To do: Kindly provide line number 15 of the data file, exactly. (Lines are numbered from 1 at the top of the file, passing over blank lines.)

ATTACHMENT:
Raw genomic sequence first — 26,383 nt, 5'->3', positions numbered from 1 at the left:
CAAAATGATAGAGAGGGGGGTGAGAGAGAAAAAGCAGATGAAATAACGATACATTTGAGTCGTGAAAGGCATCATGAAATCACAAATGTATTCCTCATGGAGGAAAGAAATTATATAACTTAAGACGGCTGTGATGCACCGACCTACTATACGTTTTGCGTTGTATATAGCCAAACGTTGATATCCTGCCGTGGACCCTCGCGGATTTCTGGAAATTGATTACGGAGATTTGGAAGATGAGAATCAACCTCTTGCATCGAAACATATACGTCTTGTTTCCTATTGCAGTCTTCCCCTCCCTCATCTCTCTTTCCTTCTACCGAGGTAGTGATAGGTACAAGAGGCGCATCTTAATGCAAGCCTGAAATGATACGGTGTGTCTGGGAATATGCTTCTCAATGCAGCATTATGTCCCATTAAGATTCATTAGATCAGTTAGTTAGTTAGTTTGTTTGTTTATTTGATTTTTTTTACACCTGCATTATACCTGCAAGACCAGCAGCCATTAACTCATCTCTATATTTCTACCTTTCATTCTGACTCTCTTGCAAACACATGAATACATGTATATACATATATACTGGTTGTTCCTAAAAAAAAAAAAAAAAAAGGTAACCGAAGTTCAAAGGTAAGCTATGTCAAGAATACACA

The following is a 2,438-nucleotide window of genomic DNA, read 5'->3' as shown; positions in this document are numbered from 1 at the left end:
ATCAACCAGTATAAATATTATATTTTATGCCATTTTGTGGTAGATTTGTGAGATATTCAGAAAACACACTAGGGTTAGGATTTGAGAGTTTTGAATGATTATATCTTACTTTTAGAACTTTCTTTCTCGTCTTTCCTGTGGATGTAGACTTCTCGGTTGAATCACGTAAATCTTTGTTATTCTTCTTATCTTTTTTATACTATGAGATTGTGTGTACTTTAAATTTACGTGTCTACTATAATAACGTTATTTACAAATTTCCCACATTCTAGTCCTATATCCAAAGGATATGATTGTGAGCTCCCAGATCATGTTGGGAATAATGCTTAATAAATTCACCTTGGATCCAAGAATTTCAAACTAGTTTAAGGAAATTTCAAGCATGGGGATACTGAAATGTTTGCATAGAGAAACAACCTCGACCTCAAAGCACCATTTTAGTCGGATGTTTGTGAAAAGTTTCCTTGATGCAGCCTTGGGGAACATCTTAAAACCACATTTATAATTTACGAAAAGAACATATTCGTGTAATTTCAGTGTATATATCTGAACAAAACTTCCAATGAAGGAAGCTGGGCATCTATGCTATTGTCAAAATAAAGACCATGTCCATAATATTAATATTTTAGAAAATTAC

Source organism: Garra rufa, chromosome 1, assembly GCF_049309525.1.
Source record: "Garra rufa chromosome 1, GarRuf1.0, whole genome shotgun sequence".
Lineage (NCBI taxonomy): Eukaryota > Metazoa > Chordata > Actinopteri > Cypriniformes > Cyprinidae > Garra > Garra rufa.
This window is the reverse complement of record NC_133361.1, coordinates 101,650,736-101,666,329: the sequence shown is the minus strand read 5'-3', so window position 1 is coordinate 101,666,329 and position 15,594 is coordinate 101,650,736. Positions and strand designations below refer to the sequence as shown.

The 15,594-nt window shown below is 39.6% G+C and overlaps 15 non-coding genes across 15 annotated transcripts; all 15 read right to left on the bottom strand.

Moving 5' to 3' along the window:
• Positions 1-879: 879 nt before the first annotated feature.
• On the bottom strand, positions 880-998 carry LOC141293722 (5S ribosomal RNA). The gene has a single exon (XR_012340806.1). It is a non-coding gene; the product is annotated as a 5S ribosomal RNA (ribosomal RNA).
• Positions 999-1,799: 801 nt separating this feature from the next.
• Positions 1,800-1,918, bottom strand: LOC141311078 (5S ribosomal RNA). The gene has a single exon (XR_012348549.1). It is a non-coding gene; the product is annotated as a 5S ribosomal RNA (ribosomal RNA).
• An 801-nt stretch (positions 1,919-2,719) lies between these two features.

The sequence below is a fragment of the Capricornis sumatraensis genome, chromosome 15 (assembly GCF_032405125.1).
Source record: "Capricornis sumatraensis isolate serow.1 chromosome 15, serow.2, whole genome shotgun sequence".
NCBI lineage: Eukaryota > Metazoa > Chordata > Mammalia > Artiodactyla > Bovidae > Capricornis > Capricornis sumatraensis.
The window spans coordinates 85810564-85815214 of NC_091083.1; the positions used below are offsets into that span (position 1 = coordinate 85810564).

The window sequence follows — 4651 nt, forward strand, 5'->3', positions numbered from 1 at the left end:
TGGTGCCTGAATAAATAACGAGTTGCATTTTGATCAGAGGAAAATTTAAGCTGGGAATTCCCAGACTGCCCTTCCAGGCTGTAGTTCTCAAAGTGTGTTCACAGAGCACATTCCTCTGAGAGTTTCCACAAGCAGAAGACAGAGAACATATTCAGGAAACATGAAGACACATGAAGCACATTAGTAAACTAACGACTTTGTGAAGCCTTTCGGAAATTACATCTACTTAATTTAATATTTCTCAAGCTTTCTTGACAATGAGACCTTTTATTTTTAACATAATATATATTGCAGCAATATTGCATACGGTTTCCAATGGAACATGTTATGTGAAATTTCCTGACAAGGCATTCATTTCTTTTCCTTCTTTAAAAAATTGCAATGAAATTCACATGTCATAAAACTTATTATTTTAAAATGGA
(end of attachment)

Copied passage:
• An 801-nt stretch (positions 1,919-2,719) lies between these two features.